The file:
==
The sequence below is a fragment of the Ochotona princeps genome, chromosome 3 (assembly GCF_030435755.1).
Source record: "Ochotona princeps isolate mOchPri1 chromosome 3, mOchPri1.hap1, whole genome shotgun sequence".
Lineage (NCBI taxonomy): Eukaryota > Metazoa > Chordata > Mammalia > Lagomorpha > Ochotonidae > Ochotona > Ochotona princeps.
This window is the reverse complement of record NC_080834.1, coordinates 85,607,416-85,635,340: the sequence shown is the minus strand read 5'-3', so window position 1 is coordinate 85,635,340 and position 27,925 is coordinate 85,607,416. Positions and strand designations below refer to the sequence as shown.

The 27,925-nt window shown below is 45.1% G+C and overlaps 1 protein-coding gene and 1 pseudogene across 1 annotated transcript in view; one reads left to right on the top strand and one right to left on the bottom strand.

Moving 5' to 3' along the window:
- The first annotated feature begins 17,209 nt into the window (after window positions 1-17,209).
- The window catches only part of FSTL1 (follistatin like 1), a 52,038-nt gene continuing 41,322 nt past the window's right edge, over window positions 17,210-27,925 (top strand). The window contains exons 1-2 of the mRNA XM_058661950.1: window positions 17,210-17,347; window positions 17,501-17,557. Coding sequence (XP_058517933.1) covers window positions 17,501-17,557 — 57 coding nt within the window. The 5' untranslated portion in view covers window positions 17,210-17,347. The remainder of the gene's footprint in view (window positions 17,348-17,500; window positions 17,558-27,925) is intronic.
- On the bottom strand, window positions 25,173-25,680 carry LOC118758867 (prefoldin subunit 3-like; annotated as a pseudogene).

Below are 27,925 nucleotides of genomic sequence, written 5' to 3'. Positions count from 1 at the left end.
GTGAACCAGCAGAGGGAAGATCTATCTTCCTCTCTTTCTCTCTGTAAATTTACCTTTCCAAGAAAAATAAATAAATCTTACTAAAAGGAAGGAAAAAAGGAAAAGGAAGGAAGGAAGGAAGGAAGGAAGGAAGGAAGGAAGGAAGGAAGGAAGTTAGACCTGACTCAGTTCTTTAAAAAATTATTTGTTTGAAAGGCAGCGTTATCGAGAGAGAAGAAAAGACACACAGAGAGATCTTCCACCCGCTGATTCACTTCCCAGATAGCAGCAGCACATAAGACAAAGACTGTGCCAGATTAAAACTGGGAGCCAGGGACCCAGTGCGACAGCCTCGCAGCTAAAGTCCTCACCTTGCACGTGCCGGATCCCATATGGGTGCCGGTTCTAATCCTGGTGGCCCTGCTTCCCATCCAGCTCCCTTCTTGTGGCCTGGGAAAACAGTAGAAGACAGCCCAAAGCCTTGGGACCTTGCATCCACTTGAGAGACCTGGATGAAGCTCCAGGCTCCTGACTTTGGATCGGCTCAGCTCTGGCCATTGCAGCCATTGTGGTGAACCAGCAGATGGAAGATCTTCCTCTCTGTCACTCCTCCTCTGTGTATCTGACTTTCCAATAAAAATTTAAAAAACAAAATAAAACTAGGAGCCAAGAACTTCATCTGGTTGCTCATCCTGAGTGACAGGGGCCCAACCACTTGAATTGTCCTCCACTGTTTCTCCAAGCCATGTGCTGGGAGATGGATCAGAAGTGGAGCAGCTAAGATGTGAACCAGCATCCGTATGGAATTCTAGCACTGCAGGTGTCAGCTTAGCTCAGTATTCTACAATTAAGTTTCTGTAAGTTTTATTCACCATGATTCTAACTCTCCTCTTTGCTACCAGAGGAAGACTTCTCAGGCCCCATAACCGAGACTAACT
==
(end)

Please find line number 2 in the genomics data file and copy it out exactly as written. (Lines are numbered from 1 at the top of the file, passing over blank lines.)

Source record: "Ochotona princeps isolate mOchPri1 chromosome 3, mOchPri1.hap1, whole genome shotgun sequence".